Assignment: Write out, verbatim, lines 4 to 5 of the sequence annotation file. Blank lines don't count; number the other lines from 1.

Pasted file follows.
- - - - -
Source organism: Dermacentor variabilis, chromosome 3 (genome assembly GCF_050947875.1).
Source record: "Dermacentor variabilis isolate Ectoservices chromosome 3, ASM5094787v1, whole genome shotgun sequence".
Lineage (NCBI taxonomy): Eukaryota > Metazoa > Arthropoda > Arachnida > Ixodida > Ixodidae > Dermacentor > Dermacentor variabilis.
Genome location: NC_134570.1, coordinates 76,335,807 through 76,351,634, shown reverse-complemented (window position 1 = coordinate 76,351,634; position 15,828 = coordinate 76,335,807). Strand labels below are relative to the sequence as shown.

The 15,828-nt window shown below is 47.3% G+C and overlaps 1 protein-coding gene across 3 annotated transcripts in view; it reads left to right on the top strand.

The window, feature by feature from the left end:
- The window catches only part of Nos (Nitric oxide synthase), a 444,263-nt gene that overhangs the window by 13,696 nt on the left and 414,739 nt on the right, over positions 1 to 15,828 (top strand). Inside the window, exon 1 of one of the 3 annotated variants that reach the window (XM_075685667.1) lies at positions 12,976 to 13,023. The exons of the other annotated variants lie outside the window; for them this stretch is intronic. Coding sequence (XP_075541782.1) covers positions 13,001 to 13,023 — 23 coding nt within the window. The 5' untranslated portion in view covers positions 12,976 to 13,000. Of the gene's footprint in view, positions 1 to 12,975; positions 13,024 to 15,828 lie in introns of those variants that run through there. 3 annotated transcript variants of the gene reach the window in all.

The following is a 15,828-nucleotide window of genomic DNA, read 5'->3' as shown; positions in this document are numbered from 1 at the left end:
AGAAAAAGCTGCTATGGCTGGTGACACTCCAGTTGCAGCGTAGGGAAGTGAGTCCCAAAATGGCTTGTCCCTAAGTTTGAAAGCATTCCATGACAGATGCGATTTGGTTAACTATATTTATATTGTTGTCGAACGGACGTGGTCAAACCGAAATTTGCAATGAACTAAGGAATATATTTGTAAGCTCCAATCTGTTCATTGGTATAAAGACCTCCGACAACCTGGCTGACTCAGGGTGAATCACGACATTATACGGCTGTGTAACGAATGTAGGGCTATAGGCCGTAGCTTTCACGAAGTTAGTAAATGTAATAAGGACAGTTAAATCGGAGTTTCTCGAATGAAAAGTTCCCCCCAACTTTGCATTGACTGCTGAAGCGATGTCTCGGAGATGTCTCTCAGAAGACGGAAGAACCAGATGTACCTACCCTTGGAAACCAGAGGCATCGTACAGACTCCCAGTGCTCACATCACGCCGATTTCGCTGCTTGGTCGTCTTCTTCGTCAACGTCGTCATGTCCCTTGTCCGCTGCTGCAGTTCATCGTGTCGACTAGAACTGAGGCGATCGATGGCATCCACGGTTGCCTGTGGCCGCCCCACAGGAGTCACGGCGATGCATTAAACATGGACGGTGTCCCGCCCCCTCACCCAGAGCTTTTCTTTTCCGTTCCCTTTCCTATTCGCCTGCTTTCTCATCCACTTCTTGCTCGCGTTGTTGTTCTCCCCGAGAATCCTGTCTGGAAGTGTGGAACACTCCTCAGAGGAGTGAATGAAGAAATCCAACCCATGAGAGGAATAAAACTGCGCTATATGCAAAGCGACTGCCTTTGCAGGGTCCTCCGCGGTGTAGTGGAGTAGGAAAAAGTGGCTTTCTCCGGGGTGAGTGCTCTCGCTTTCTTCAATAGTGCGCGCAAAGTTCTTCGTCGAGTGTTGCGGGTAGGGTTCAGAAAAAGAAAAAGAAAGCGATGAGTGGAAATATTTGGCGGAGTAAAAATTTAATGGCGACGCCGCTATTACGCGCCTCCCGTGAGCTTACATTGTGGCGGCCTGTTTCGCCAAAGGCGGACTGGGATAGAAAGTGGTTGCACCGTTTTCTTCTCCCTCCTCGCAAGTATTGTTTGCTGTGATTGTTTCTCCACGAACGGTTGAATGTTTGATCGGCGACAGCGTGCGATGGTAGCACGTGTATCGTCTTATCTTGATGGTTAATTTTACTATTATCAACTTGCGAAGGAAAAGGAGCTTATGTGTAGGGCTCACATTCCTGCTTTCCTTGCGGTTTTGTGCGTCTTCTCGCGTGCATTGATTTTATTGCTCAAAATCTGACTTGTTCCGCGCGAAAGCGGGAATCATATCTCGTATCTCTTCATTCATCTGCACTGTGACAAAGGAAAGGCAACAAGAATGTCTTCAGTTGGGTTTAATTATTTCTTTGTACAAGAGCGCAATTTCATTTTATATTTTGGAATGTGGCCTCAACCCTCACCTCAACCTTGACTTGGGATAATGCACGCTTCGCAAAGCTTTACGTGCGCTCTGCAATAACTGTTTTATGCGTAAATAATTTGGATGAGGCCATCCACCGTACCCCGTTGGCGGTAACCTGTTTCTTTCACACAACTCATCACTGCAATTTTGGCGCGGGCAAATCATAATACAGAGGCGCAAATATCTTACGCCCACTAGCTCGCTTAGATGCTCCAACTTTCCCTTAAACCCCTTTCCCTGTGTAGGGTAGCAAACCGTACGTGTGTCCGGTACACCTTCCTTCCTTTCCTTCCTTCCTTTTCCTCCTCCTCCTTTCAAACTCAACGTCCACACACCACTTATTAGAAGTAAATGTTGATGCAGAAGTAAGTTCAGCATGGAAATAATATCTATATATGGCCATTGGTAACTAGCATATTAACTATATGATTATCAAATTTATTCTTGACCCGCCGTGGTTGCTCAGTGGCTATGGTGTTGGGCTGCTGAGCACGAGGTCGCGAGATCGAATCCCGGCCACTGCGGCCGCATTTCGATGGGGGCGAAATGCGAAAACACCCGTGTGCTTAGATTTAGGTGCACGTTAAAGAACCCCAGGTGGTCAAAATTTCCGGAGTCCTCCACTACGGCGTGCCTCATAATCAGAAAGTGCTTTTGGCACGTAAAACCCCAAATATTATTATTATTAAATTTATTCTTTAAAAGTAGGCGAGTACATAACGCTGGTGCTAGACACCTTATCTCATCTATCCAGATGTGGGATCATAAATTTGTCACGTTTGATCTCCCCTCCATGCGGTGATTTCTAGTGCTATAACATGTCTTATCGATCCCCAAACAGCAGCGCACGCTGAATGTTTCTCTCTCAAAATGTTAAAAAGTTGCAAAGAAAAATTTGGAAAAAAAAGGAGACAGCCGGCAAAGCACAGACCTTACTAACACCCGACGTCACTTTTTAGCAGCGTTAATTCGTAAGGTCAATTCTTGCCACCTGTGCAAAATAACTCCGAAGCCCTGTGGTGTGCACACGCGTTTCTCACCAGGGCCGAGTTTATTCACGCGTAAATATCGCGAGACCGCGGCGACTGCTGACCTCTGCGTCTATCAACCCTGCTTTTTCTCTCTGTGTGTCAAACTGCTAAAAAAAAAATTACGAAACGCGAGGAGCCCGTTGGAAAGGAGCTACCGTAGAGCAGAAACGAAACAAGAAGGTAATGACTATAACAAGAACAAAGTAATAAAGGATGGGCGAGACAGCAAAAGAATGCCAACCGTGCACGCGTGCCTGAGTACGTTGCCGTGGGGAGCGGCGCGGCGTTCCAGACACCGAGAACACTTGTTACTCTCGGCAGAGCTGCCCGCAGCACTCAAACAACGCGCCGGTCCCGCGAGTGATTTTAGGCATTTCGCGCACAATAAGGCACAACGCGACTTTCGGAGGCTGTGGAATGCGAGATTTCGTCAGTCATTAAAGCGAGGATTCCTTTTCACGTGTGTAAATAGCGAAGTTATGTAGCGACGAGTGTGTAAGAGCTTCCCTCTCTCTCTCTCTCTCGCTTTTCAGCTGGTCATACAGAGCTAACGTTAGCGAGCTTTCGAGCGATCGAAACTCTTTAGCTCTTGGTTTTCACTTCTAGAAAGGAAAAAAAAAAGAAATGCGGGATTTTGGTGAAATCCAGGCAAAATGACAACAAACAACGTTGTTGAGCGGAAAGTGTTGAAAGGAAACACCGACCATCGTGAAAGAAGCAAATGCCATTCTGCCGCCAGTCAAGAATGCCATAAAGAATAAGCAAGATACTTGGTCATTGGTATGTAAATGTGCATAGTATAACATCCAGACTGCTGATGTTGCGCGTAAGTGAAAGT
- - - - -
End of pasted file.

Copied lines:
Genome location: NC_134570.1, coordinates 76,335,807 through 76,351,634, shown reverse-complemented (window position 1 = coordinate 76,351,634; position 15,828 = coordinate 76,335,807). Strand labels below are relative to the sequence as shown.

The 15,828-nt window shown below is 47.3% G+C and overlaps 1 protein-coding gene across 3 annotated transcripts in view; it reads left to right on the top strand.